DE­FY­ING EX­PEC­TA­TIONS

VA­RI­ETY, IN­TRIGUE AND THE THRILL OF BE­ING ON THE CUT­TING EDGE ARE JUST SOME OF THE BEN­E­FITS OF A CA­REER IN STEM, SAY FOUR WOMEN WORK­ING AT SCI­ENCE AND TECH­NOL­OGY COM­PANY JOHN­SON MATTHEY

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This year marks 100 years since Bri­tish multi­na­tional com­pany John­son Matthey re­cruited its first R & D sci­en­tist, and today it is still just as committed to sup­port­ing the next gen­er­a­tion of bud­ding sci­en­tists. A leader in its field for more than 200 years, John­son Matthey uses sci­ence to solve com­plex prob­lems for its cus­tomers, and ap­plies un­ri­valled sci­en­tific ex­per­tise to en­able cleaner air, im­proved health and the more ef­fi­cient use of the Earth’s nat­u­ral re­sources.

A key part of sup­port­ing sci­en­tists is ad­dress­ing the long-term lack of women in STEM. Jen Bhan­too, who worked in prod­uct de­vel­op­ment at John­son Matthey for six years be­fore be­com­ing a tech­ni­cal sales ex­ec­u­tive for the com­pany, says: “The pre­con­cep­tion that STEM is very male-dom­i­nated is chang­ing but we still need to dis­pel that myth, es­pe­cially at school level. We should be en­cour­ag­ing girls to take up STEM sub­jects, and that should then trans­late into in­dus­try.” John­son Matthey in­vites schools to visit the com­pany, where stu­dents can speak to staff about their jobs and ex­pe­ri­ences, and is keen to get more women into ca­reers in sci­ence. “John­son Matthey is very sup­port­ive of women in STEM and has a re­ally good rep­re­sen­ta­tion of them,” says Amy Kolpin, a se­nior sci­en­tist at the com­pany. “My ex­pe­ri­ence here has al­ways been very pos­i­tive.”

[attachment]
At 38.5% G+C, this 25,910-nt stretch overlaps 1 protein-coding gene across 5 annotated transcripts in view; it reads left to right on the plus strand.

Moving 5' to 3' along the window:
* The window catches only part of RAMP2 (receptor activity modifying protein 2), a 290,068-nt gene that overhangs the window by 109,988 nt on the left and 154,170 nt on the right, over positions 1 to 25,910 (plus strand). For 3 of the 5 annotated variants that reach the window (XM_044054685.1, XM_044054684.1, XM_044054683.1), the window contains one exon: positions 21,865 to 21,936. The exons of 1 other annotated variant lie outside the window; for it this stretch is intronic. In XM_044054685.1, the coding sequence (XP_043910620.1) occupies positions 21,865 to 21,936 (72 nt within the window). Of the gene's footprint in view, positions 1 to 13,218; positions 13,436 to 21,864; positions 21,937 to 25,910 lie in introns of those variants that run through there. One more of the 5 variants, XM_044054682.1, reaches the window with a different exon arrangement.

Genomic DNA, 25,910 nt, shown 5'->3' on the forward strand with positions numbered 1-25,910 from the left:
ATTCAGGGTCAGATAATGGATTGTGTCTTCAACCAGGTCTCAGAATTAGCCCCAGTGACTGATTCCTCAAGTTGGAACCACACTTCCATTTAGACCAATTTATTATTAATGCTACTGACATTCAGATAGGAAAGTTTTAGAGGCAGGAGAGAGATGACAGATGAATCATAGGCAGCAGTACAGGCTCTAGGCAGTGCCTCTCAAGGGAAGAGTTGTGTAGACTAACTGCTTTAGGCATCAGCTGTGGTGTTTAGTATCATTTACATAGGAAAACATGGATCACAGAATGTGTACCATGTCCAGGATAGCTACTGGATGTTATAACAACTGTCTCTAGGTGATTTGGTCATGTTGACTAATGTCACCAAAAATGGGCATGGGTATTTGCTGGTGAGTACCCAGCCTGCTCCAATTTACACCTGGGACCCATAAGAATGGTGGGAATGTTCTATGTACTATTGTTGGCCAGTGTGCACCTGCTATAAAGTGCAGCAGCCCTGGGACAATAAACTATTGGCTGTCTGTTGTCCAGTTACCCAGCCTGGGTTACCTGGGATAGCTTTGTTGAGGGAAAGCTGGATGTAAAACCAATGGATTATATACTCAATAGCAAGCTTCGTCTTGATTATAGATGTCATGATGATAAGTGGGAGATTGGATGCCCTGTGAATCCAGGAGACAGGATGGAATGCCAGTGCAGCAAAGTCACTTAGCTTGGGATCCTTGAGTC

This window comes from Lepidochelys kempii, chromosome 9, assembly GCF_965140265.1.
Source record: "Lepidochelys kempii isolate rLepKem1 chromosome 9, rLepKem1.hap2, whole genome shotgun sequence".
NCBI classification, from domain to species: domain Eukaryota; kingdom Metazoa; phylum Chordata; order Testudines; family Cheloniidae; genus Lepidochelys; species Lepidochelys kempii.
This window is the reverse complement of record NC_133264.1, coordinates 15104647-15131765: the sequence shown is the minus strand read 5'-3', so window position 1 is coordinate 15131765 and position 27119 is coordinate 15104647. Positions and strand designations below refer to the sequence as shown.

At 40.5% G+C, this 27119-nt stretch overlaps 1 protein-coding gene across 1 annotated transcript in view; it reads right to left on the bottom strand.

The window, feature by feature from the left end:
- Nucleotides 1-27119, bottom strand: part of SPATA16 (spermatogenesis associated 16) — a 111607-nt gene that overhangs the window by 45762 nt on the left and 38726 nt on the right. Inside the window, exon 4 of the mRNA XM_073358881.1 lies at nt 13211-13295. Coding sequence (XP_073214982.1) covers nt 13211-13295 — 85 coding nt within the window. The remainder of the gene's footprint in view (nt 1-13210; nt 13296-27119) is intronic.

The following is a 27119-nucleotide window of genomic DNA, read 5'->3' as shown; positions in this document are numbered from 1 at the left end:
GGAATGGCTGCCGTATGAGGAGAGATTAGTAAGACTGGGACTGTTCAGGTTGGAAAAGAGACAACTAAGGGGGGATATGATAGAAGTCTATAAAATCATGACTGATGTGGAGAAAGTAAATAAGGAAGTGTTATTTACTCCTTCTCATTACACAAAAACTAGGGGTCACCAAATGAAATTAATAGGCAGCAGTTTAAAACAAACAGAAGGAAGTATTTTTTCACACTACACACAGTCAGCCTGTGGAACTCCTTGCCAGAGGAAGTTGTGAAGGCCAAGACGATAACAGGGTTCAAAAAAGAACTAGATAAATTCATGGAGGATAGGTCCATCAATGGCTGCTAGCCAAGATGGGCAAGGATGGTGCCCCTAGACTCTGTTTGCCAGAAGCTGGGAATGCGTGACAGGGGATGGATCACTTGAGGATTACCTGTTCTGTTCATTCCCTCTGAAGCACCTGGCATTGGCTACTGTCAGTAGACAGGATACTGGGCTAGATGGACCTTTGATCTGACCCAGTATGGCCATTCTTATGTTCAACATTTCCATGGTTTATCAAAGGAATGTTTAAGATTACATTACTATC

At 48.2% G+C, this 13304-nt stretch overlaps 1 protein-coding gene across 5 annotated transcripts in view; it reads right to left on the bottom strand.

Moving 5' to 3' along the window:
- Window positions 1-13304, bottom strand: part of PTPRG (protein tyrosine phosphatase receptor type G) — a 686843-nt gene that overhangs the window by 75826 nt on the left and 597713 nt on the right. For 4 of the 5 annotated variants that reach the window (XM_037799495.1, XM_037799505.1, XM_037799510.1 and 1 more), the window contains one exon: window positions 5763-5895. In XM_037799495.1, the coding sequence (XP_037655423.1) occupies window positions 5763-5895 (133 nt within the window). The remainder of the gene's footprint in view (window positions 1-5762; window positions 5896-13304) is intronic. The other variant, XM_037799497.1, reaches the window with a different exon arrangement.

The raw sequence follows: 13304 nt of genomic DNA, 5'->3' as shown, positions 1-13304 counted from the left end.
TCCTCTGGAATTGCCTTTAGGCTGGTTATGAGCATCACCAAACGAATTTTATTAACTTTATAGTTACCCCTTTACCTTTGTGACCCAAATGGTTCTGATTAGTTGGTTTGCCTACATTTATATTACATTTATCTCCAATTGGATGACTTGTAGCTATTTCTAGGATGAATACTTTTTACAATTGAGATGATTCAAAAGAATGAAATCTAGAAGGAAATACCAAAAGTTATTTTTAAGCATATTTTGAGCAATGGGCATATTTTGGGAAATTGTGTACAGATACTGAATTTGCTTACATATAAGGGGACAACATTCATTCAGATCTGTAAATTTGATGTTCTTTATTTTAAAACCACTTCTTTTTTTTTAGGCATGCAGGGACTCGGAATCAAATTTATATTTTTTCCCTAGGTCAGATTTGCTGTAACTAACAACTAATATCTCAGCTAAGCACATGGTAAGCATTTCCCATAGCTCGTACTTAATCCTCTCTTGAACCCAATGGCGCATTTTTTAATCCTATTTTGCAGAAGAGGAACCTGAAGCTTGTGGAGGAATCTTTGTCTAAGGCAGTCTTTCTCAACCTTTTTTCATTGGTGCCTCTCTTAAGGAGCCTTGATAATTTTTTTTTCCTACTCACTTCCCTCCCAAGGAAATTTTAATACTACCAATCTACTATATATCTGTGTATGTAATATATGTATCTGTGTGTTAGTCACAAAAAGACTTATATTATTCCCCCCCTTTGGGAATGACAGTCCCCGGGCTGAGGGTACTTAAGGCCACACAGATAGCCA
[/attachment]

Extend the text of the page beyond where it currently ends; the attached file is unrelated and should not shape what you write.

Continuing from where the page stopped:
Com­mu­ni­cat­ing the unique ad­van­tages of a ca­reer in STEM plays an im­por­tant role in mak­ing girls feel con­fi­dent and en­thu­si­as­tic about pur­su­ing sci­ence. All four sci­en­tists stressed that it’s far from just white coats and lab­o­ra­to­ries. “I like that my role isn’t con­stant – it’s al­ways evolv­ing and lead­ing to ex­cit­ing new ar­eas of sci­ence,” says Tugce Er­dan, a prin­ci­pal sci­en­tist work­ing in ad­vanced char­ac­ter­i­sa­tion. “John­son Matthey is very open to new ideas and al­ways en­cour­ages peo­ple to fol­low and catch up with the sci­ence scenes around the world.”

Sheena Hin­docha, who works for John­son Matthey’s new prod­uct in­tro­duc­tion group, be­lieves that work­ing in STEM of­fers things you can’t get in other jobs. “The skills you learn through­out your life as a sci­en­tist or an engi­neer and the way you look at the world are slightly dif­fer­ent to the norm, and that opens up so many op­por­tu­ni­ties to you,” she says. “The only way we’re go­ing to solve some of the chal­lenges the world is fac­ing at the mo­ment, like global warm­ing, is through tech­nol­ogy we haven’t yet dis­cov­ered or created. It’s a re­ally ex­cit­ing time to be start­ing a sci­en­tific ca­reer.”

“WE SHOULD BE EN­COUR­AG­ING GIRLS TO TAKE UP STEM SUB­JECTS, AND THAT SHOULD THEN TRANS­LATE INTO IN­DUS­TRY.”

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